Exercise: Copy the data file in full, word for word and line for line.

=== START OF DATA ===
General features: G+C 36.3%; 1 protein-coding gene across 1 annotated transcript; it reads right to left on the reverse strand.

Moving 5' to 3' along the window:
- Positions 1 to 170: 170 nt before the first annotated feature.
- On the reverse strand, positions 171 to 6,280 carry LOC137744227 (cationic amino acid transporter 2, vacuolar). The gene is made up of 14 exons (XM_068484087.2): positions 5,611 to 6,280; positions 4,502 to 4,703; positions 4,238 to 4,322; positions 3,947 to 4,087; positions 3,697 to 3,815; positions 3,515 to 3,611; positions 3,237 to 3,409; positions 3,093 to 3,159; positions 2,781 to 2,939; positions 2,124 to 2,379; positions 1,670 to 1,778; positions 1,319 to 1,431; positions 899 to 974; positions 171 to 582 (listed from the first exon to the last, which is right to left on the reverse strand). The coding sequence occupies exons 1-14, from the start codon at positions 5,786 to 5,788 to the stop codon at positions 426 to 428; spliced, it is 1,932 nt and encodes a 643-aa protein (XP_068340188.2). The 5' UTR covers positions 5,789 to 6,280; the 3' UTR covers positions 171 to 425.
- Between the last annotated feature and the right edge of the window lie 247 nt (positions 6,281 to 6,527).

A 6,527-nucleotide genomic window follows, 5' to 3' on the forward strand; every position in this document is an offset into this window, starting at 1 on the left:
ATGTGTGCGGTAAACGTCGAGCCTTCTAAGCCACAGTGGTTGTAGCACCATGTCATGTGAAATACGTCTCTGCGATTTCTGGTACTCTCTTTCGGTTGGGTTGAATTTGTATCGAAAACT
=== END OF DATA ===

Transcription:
General features: G+C 36.3%; 1 protein-coding gene across 1 annotated transcript; it reads right to left on the reverse strand.

Moving 5' to 3' along the window:
- Positions 1 to 170: 170 nt before the first annotated feature.
- On the reverse strand, positions 171 to 6,280 carry LOC137744227 (cationic amino acid transporter 2, vacuolar). The gene is made up of 14 exons (XM_068484087.2): positions 5,611 to 6,280; positions 4,502 to 4,703; positions 4,238 to 4,322; positions 3,947 to 4,087; positions 3,697 to 3,815; positions 3,515 to 3,611; positions 3,237 to 3,409; positions 3,093 to 3,159; positions 2,781 to 2,939; positions 2,124 to 2,379; positions 1,670 to 1,778; positions 1,319 to 1,431; positions 899 to 974; positions 171 to 582 (listed from the first exon to the last, which is right to left on the reverse strand). The coding sequence occupies exons 1-14, from the start codon at positions 5,786 to 5,788 to the stop codon at positions 426 to 428; spliced, it is 1,932 nt and encodes a 643-aa protein (XP_068340188.2). The 5' UTR covers positions 5,789 to 6,280; the 3' UTR covers positions 171 to 425.
- Between the last annotated feature and the right edge of the window lie 247 nt (positions 6,281 to 6,527).

A 6,527-nucleotide genomic window follows, 5' to 3' on the forward strand; every position in this document is an offset into this window, starting at 1 on the left:
ATGTGTGCGGTAAACGTCGAGCCTTCTAAGCCACAGTGGTTGTAGCACCATGTCATGTGAAATACGTCTCTGCGATTTCTGGTACTCTCTTTCGGTTGGGTTGAATTTGTATCGAAAACT